This section covers the details involved in getting, installing, and running ONOS. Both single- and multi-instance cases are described.
ONOS and its test scripts are developed and tested on OS X (Mavericks and later) and Ubuntu (14.04 64-bit), with focus on the latter.
We recommend the following if a VM is used for running ONOS:
- Ubuntu Server 14.04 LTS 64-bit
- 2GB or more RAM
- 2 or more processors
In order to build and run ONOS the following are required:
- Java 8 JDK (Oracle Java recommended; OpenJDK is not as thoroughly tested)
- Apache Maven (3.0 and later)
- bash (for packaging & testing)
- Apache Karaf (3.0.2 and later)
Many of these have installers or packages, or, in the case of Karaf, simply be installed by extracting the tar archives to the desired install location.
Finally, to take full advantage of the ONOS test suite and various developer conveniences, it is also recommended that developers have the following tools available on their machines:
- IDE (IntelliJ, Eclipse, etc.)
- VirtualBox (or other VM hosting software)
Java and Maven
The ONOS install process relies on the environment variable JAVA_HOME being properly set. In other words, both
mvn --version and
java -version should report the same Java version:
The best way to prevent this version mismatch is to install Maven before Java 8.
Upgrading to Java 8
For OS X, the latest Oracle Java 8 SDK can be downloaded from Oracle.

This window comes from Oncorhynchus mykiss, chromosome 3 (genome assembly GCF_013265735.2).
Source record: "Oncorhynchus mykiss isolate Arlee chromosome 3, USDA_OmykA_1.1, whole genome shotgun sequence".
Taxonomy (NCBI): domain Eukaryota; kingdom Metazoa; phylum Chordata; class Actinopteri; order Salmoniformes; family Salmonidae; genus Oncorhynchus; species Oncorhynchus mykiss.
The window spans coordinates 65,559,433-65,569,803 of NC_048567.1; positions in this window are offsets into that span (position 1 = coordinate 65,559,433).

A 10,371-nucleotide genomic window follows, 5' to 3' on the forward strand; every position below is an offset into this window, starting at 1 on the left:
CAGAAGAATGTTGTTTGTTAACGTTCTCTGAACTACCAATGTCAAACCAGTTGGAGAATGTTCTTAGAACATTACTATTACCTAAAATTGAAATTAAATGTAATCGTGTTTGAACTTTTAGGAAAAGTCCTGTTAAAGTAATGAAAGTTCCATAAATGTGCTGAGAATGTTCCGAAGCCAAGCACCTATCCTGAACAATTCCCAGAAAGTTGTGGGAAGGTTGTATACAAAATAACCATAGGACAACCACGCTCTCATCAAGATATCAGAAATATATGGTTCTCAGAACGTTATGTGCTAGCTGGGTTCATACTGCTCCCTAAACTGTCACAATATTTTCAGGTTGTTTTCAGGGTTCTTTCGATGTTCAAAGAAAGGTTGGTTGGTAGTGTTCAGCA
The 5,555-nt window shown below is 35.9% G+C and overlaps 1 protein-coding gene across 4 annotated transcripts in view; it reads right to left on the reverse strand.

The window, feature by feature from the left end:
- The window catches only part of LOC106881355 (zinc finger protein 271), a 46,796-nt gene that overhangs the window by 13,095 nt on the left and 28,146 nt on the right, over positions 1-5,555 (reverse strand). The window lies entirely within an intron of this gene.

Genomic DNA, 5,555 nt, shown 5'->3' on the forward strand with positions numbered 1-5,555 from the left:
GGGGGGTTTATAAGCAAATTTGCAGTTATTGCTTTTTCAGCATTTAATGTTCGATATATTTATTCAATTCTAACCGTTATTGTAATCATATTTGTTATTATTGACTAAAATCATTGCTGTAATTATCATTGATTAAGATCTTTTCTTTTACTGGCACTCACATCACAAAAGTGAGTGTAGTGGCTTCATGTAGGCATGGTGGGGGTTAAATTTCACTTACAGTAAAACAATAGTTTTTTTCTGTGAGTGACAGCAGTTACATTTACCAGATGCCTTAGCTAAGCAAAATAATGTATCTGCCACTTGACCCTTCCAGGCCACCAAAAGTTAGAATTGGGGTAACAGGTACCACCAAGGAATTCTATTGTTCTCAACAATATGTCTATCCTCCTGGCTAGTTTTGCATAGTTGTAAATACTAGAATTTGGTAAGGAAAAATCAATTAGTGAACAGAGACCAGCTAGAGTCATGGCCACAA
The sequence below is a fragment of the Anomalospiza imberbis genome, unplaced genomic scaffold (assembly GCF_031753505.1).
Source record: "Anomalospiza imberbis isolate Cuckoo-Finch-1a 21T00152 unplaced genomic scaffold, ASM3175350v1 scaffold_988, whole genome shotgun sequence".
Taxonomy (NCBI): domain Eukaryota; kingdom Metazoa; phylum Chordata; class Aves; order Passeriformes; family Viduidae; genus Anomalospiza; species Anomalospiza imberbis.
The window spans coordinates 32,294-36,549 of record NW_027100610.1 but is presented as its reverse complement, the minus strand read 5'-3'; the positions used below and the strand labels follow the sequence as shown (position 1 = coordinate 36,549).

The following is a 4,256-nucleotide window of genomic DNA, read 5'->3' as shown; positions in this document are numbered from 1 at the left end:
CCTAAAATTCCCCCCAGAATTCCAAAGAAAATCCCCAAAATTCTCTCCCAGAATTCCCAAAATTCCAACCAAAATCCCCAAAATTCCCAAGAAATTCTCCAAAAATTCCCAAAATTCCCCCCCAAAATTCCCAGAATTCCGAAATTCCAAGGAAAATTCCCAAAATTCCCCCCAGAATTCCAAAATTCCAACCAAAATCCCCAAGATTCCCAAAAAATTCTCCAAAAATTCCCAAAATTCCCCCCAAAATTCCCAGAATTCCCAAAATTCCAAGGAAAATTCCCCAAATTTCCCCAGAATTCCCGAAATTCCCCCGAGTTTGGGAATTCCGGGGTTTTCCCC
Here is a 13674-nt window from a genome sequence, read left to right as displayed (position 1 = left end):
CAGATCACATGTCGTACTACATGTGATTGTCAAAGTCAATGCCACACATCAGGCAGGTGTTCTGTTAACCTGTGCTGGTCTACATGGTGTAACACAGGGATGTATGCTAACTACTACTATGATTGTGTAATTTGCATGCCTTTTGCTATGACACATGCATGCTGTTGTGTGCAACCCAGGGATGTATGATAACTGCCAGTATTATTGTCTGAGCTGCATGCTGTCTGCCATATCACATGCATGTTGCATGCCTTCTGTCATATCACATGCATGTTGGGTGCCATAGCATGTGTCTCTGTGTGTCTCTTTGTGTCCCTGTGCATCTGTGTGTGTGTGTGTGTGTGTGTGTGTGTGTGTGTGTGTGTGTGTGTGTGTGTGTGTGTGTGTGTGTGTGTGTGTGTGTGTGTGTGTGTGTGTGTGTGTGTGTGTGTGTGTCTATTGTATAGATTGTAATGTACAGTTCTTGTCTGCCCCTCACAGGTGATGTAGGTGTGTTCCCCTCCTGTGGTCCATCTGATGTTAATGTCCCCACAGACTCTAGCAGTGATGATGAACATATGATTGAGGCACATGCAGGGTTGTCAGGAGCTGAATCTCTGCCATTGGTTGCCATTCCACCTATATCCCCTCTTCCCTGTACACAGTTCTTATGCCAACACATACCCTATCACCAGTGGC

For Ubuntu, the following steps will upgrade the installation to Java 8:
You will have to accept the Oracle binary license terms
If not set automatically during the Java 8 installation process, The JAVA_HOME environment variable should be set to the JRE installation location for Java 8. The process for verifying/setting the proper version varies with platform.
On OS X: The current JAVA_HOME may be verified with:
To set the version, either run or add the following to the shell profile:
On Ubuntu: To verify the JAVA_HOME:
If JAVA_HOME is not set or incorrect, either run or add the following to the shell profile:
To get the most from the tools and instructions discussed in the following sections, it is highly recommended that the ONOS_ROOT environment variable is exported in the shell profile (.bash_aliases, .profile, etc.) to refer to the top of the ONOS source tree. For example:
Adding Karaf related commands to PATH
To use karaf or onos command described in following sections, $KARAF_ROOT/bin needs be added to the PATH environment variable.
By default $ONOS_ROOT/tools/dev/bash_profile expects $KARAF_ROOT to be ~/Applications/apache-karaf-$KARAF_VERSION and add them to the PATH.
If you have installed Apache Karaf to a different path, define $KARAF_ROOT pointing to the correct path before including $ONOS_ROOT/tools/dev/bash_profile
ONOS uses Maven for managing the build process. To build the ONOS code-base from the top-most level, and from scratch, simply type the following:
This triggers a full build, complete with unit testing. This may take several minutes, depending on the compute resources of the machine used. When complete, there should be an output similar to the following:
ONOS may be run on the build machine directly, or packaged and launched on remote machines or VMs. This section describes both launching ONOS on the build machine (locally), and packaging and deploying on a remote (target) machine.
Deployment Scenario: Running locally on build machine
Karaf must first be configured to load the ONOS-related modules. Karaf's configuration file
Append the following to featuresRepositories:
Append the following to featuresBoot: